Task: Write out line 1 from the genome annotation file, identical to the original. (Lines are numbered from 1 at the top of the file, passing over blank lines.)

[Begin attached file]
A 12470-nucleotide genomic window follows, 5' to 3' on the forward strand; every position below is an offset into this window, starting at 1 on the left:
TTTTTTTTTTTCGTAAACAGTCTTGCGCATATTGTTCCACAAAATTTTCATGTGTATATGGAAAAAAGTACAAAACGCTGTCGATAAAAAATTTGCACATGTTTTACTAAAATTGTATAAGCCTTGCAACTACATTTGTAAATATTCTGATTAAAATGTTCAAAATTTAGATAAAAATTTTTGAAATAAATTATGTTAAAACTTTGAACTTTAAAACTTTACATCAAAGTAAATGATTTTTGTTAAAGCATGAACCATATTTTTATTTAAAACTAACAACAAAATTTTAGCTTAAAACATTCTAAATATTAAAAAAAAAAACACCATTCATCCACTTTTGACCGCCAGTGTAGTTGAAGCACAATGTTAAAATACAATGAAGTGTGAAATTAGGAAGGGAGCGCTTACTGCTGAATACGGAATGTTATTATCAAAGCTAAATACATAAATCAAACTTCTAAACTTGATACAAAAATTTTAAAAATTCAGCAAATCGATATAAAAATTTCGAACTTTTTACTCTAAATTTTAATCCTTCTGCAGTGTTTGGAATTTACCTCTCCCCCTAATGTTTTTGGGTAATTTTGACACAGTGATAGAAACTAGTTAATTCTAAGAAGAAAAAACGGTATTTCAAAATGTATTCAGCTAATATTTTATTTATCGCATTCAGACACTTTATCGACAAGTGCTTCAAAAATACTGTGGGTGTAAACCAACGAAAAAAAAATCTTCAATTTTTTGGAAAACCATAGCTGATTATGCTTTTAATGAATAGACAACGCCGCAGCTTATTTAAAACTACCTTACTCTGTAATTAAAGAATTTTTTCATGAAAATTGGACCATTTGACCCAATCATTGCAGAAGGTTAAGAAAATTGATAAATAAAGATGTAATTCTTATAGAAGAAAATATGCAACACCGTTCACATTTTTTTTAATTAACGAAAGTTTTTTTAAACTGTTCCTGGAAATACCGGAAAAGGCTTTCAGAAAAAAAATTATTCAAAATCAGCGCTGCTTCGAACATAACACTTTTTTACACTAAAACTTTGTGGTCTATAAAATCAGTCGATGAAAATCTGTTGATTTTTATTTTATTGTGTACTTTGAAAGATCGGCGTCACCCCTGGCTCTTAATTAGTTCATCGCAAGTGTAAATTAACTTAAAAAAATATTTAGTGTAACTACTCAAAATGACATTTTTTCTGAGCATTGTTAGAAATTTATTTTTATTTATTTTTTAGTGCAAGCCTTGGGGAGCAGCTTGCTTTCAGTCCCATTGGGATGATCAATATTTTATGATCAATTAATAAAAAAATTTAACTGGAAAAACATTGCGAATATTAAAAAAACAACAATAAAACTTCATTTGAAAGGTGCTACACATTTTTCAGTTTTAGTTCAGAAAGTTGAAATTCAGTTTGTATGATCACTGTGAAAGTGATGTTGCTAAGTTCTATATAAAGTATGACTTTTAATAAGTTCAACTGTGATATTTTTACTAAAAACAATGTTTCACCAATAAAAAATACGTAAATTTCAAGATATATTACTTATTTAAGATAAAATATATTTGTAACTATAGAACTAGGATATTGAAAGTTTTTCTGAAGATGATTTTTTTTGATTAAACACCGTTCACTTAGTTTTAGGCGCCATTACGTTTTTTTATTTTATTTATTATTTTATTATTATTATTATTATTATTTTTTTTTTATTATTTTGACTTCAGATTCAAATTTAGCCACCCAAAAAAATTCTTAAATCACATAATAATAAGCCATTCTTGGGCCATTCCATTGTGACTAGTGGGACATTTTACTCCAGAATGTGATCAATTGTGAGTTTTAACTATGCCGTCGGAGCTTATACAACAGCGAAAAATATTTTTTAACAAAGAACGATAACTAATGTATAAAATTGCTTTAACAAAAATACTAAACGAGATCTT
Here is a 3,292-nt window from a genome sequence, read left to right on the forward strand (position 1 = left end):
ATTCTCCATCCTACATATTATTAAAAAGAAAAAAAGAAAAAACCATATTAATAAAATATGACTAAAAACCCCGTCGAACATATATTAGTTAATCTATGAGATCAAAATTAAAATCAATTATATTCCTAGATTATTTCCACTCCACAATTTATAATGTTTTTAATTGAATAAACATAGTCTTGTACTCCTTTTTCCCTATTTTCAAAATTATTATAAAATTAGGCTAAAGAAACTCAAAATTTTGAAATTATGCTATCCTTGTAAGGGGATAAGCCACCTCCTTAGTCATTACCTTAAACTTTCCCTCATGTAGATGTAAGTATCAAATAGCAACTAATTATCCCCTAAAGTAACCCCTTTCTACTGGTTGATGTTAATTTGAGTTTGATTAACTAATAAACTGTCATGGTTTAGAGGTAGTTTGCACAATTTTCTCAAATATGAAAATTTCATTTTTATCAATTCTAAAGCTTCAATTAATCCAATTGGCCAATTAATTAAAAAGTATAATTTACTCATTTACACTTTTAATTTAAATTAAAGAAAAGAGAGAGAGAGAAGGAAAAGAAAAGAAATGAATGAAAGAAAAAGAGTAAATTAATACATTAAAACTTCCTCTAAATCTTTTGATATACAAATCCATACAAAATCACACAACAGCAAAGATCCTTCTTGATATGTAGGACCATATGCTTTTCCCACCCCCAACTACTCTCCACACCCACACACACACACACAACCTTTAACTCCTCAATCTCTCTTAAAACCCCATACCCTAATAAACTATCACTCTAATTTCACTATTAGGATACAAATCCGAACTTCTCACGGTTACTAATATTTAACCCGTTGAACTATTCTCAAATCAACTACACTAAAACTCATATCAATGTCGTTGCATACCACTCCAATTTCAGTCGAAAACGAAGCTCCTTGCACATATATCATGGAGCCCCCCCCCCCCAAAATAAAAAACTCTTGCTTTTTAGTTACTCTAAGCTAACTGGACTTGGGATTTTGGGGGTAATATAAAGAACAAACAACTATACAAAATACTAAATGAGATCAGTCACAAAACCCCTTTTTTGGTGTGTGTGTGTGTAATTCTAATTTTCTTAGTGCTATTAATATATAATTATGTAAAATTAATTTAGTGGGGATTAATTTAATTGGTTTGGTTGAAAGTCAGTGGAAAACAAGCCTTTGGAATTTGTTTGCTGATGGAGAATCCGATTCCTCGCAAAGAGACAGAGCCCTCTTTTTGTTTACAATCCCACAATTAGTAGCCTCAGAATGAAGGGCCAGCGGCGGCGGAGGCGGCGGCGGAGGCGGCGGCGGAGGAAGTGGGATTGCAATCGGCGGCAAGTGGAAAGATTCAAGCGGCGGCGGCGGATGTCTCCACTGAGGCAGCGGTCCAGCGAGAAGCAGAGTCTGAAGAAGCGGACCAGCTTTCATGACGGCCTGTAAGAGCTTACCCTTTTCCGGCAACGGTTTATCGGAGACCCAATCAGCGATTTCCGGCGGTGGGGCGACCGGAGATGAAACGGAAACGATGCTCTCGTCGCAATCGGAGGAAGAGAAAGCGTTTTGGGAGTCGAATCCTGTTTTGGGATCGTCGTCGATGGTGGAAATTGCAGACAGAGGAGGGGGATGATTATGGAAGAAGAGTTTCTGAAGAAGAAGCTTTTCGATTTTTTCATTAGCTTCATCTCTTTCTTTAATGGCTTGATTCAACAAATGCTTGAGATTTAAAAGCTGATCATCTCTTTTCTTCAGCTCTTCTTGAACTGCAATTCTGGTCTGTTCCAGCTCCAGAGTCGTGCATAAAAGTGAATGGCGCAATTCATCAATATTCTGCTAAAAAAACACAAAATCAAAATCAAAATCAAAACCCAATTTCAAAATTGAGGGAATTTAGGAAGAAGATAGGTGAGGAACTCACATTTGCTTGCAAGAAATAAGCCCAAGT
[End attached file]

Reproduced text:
A 12470-nucleotide genomic window follows, 5' to 3' on the forward strand; every position below is an offset into this window, starting at 1 on the left: